A Long Road to Success | Tyler Lockett's Story
His freshman season at K-State was a struggle, to say the least. The now-Wildcat football legend felt the pressure of living up to his dad, Kevin Lockett, and his uncle, Aaron Lockett, almost instantly when he arrived at K-State.
"Honestly, it was crazy," said Lockett earlier this month. "I came in and, when you read the articles about me, there were so many expectations. You'd read the articles and they'd all say, 'He has the hands of his dad,' and, 'He has the speed of his uncle.' My dad was K-State's best receiver and my uncle was one of the top returners. So that first year, I really wanted to redshirt, but I put myself in the position during the early workouts where the coaches didn't want me to."
Lockett didn't want to be out on the field for everyone to judge that first year. He wanted the redshirt, so much so, that he even considered not going 100 percent in practice so he wouldn't have to play that first season. He considered the idea, but his teammates quickly talked him out of it.
"So I said, 'God, I don't know what's going to happen, but I'm just going to go out there and play hard, and whatever happens, happens,'" Lockett remembered.
What happened was the 5-foot-10 receiver and returner caught the eyes of his coaches and went on to play in the Wildcats' 2011 home opener. Lockett became the only true freshman that season to see playing time.
"I ended up playing that first game, and it wasn't bad at all," said Lockett. "I caught my first pass and everybody was screaming. I thought, 'I can get used to this.'"
Against Eastern Kentucky on Sept. 3, 2011, Lockett returned two punts for 13 yards and also saw some action at wide receiver where he caught two passes from Collin Klein for a total of 25 yards.
However, the following game against Kent State, things didn't go quite as smoothly for Lockett.
"The second game of my freshman season, I played probably the worst game I've ever had," Lockett's voice became quieter as he reminisced back to that day. "I dropped an open pass, and I muffed a punt. I started getting too caught up in all of the expectations people had for me.
"I began thinking, 'I can't do this,'" he continued. "Not too many people know this, but I was about to leave. I didn't listen to my dad and my mom who were trying to encourage me to stay. I told them, 'I'm out. I should have redshirted; I should have gone to a school closer to home. Get me away from this legacy.'"
His mind was made up; he was done.
Ready to leave K-State, ready to leave the legacy in the dust, Lockett decided to take a walk from his dorm to the football complex to clear his mind.
"On that walk I was praying a little bit, and I just kept thinking about how I couldn't do it anymore," he explained. "Then, a story popped in my head. It was about the disciples. A man was born blind and they asked, 'Did this man sin because he was born blind or was it because his parents sinned? The answer was, neither of them. It was done so the glory of God could be revealed."
"When that story popped into my mind out of nowhere, everything just made sense," he continued. "Everything that happened to me up to that point and in those first two games, it happed so I would realize that I couldn't do this with my own strength."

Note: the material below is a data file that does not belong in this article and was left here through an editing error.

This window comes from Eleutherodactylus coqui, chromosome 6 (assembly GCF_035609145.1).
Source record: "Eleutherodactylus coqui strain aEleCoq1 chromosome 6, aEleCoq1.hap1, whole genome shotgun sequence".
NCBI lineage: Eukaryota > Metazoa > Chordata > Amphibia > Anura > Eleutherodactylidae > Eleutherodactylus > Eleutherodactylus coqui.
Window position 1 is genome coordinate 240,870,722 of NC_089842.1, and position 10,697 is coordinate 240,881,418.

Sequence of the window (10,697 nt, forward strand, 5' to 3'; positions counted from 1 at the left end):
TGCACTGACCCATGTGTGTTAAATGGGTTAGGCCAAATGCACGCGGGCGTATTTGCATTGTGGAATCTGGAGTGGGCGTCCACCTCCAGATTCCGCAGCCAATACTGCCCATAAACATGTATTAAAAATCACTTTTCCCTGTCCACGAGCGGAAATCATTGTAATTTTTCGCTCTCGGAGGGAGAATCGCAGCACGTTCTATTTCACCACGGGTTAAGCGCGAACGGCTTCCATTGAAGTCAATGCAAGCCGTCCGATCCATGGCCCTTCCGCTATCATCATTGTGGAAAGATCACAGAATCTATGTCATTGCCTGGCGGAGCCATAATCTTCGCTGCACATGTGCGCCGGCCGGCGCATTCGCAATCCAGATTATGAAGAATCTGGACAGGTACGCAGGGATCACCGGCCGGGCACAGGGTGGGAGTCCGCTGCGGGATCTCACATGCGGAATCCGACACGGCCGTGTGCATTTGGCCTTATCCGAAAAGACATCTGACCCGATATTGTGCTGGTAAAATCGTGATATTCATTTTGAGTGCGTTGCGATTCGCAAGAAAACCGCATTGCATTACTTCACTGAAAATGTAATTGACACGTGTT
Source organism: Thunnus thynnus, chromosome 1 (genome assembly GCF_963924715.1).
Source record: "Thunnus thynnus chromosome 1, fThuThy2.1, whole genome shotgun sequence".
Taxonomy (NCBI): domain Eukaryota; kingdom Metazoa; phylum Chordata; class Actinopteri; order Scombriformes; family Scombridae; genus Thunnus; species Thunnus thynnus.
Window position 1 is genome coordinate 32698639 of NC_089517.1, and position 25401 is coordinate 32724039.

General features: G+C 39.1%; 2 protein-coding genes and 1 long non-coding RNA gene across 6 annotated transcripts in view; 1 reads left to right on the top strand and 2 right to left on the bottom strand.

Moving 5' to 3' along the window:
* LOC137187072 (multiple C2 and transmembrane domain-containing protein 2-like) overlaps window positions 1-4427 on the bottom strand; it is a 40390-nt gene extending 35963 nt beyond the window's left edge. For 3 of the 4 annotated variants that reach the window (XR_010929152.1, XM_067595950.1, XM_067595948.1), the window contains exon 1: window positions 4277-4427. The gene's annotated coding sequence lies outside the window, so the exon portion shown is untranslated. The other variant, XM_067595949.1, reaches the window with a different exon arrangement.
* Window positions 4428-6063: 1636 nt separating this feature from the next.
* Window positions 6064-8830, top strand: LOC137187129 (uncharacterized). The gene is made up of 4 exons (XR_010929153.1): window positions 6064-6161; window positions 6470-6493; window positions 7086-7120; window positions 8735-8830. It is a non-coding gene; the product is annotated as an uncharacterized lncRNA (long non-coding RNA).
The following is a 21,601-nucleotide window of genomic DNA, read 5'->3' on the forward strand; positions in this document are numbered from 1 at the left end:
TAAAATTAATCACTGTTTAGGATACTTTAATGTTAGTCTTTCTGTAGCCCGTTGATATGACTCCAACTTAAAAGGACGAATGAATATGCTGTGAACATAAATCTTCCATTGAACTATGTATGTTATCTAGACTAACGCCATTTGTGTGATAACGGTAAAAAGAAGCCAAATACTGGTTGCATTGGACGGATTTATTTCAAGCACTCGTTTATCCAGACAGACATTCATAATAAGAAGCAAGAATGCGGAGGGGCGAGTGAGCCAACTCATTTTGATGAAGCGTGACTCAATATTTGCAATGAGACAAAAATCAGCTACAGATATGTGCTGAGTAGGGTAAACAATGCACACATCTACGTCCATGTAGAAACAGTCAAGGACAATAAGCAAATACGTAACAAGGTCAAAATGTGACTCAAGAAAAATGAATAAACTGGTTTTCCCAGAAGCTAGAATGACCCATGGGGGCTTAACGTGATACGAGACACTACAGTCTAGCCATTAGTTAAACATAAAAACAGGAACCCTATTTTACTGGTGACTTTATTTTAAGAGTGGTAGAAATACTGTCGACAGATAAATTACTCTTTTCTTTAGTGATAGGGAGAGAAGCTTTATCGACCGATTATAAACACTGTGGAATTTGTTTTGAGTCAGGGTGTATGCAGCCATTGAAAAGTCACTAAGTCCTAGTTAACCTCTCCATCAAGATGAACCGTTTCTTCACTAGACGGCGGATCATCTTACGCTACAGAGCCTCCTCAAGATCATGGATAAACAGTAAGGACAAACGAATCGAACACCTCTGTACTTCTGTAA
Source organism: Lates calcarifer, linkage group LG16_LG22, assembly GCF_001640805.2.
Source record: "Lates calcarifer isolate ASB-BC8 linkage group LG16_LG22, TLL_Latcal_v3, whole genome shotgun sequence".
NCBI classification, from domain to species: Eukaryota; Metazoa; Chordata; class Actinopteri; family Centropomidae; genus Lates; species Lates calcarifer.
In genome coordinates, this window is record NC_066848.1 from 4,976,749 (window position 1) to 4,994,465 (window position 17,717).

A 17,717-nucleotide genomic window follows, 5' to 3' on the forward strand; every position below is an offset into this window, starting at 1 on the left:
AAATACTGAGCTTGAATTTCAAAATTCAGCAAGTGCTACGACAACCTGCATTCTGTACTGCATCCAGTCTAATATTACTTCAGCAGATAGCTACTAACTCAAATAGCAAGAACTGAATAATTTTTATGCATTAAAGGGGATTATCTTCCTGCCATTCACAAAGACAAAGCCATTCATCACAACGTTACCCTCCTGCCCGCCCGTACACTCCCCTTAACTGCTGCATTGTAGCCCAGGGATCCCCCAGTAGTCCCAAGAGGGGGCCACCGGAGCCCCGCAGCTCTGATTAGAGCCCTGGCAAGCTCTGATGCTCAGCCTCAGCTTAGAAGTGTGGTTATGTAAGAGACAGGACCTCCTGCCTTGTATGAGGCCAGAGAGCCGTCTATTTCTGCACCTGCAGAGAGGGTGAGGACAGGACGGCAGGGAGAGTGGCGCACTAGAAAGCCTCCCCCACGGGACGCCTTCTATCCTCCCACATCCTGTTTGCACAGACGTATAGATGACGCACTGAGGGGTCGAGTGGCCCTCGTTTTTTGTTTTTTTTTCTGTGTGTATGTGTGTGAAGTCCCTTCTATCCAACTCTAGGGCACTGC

On that walk, the freshman realized he had a very special opportunity before him. It wasn't going to be easy. It was going to take hard work and a whole lot of faith, but he wanted to do it. He wanted to stay.
Back on track and locked in, he was ready to continue his career at K-State, but there were still bumps in the road. Lockett still felt the pressure of competing on the same level as his dad and uncle.
"It was hard to go out there and just be me," he continued. "I loved away games more than home games my freshman year because I was able to go out there and focus. When you look at the games that I was played well in, against Texas Tech I was relaxed and against KU and Oklahoma State I was relaxed, but it was the home games I stressed about."
Lockett was right. That first season, he shined on the road. It took him a while to get used to playing under the pressure at Bill Snyder Family Stadium, but he eventually came around.
He was doing well, moving up. He earned a starting spot and began enjoying his freshman year. That is, until Nov. 5, 2011. In the Wildcats' ninth game of the season at Oklahoma State, Lockett suffered a lacerated kidney, a severe enough injury that it could have ended his career, and he wound up in the hospital with the news his freshman season was over.
"I had a very long freshman year," Lockett sighed. "But even with the injury I still won Walter Camp Freshman of the Year award and I got Big 12 Freshman of the Year. I got all these accolades even though I suffered a season-ending injury. I wouldn't have gotten all of that if I had redshirted."
The lone Wildcat true freshman to play that 2011 season, Lockett finished the year with quite the resume. Not only was he named a First Team Walter Camp All-American and the Big 12 Offensive Freshman of the Year, but he also earned two Big 12 Special Teams Player of the Week honors and was named to the All-Big 12 Second Team.
He had to overcome a lot, but it paid off in the end.
After that roller coaster season, things began looking up, and as his career continued, his accolades continued to grow. He continued to get better, and by his senior season, he was inching in on becoming one of the greatest players in K-State history.